Furthermore, history has been incredibly unkind to short-term spinning payment coins. With the exception of Bitcoin, every payment coin that gained 20,000% or more in the short term continued to pull back between 93% and 99%. With nothing to help elect SHIB and DOGE, both are set to lose 50% or more of their value in 2023.

3. Another major cryptocurrency exchange will fail

I am well aware that some of you will not like this third prediction, but I expect another major cryptocurrency exchange to fail in the new year.

Although the puzzle is still being pieced together and all parties remain innocent until proven guilty in court, it certainly appears that FTX founder Sam Bankman-Fried and his associates orchestrated one of the biggest financial scams in history.

FTX, one of the largest digital currency exchanges by trading volume, filed for bankruptcy protection in November, effectively FTX Token (FTT 0.97%) both worthless and useless. In 48 hours, FTX went from tweeting about newly leased office space in Miami to seeking $9 billion in bankruptcy protection. Finally, FTX’s liquid assets were not enough to cover its liabilities.

While I won’t name any specific cryptocurrency exchange that might fail in 2023, there are plenty of warning signs that FTX may not be a one-off. For example, just two weeks ago, accounting firm Mazars announced that it would stop working with crypto companies. Includes a list of cryptocurrency clients it services BinanceCrypto.com (Cronos which is a local token developed by Crypto.com) and KuCoin which is local KuCoin Token.

With the exception of Coinbase GlobalAs a publicly traded company, regular audits are required to prove that reserves are adequate for a digital currency exchange. This is a huge red flag and all the more reason to believe that FTX will not be an isolated incident.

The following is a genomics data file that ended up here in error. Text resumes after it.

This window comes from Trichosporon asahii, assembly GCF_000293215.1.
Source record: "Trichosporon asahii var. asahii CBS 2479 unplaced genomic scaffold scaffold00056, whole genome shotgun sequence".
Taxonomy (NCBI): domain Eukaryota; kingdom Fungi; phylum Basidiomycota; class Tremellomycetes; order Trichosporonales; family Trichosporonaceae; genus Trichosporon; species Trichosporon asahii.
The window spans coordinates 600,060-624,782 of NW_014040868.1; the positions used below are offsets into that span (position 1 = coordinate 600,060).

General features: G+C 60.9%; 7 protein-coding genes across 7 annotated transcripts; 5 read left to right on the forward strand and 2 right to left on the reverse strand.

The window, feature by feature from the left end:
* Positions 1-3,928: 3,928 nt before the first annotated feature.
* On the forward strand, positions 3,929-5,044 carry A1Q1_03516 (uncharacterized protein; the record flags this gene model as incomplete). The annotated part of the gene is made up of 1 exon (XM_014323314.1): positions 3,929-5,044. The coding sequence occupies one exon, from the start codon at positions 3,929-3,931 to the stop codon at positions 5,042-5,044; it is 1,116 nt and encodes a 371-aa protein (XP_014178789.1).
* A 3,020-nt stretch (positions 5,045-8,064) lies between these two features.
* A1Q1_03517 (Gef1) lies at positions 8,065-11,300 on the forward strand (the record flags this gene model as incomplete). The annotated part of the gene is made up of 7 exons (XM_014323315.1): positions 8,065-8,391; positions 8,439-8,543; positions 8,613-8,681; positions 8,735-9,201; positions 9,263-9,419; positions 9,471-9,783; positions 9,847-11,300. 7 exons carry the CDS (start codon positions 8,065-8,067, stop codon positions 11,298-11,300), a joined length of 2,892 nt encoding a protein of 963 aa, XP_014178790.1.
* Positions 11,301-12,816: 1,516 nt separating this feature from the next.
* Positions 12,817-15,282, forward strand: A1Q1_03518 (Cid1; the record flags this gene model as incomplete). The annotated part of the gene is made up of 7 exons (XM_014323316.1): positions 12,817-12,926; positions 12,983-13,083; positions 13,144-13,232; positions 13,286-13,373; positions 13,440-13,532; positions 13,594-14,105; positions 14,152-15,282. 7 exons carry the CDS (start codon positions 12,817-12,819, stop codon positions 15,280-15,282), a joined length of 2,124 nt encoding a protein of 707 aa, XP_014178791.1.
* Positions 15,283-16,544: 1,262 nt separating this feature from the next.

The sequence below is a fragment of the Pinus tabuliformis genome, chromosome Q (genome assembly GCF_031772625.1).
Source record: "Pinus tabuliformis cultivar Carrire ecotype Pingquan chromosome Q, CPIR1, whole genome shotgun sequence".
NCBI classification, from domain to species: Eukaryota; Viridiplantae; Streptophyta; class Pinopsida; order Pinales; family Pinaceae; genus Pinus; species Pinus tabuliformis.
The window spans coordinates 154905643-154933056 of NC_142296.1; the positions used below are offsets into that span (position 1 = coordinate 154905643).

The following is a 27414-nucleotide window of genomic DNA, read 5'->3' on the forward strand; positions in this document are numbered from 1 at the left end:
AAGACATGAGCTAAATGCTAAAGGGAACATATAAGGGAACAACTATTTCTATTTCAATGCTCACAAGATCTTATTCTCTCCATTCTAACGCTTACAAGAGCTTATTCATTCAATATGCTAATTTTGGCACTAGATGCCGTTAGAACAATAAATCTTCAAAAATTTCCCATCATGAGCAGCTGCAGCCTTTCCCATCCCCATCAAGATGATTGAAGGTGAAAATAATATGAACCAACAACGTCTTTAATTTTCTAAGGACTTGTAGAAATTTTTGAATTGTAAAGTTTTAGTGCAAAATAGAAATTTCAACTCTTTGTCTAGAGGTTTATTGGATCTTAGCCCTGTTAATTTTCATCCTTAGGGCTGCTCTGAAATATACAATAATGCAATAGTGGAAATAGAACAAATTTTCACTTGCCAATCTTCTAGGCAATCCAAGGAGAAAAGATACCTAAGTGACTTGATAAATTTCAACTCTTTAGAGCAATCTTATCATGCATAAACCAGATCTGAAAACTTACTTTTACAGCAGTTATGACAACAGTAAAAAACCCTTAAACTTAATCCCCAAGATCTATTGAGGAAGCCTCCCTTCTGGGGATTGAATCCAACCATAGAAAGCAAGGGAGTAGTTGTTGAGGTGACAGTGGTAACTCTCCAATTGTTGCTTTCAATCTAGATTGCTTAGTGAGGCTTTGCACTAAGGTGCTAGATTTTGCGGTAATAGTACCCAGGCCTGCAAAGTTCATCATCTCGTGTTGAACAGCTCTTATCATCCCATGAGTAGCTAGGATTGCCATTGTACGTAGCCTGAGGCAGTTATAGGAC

A person holding a cardboard sign that says Bitcoin is the answer.

Image source: Getty Images.

4. El Salvador will be forced to abandon the Bitcoin experiment

We started this list with an off-the-wall prediction, and we’ll end it with an equally long-term prediction: El Salvador will leave the Bitcoin boom before the end of 2023.

September 2021 was supposed to be a bright moment in the existence of cryptocurrency. El Salvador became the first country to legalize Bitcoin as tender and require businesses to accept the token as currency. But less than 16 months after Bitcoin was boosted by El Salvador’s flamboyant president, Nayib Bukele, it proved to be a complete disaster.

For starters, most El Salvadorans, many of whom lack access to traditional financial services, are not interested in using Bitcoin to pay for goods and services. A survey of 1,269 El Salvadorans conducted by Jose Simeon Canas University of Central America found that only 24.4% used Bitcoin to pay in 2022. In addition, two-thirds of respondents believe that the spread of Bitcoin has failed.

But the bigger problem for Bukele is that El Salvador appears to be on the brink of debt default within the next few years. Thanks to $450 million in recent loans, it is likely to avoid what a few months ago looked like an imminent January 2023 default on its sovereign debt. Still, that doesn’t change the fact that El Salvador’s insistence on using public funds to buy Bitcoin has effectively cut the country off from a $1.3 billion loan from the International Monetary Fund, making other lenders wary of lending to the country.

To make matters worse, Bitcoin has lost over 60% of its value since El Salvador began using government funds to make purchases. With the country’s asset reserves dwindling, a prolonged bear market for Bitcoin could force El Salvador’s leaders to rethink their strategy if they seek financial aid.

Given that digital currencies have been unable to get off the market in recent years, a potential US or global recession could spell disaster for Bitcoin and, by extension, El Salvador’s finances. I don’t expect the country’s Bitcoin experience to pass within the year.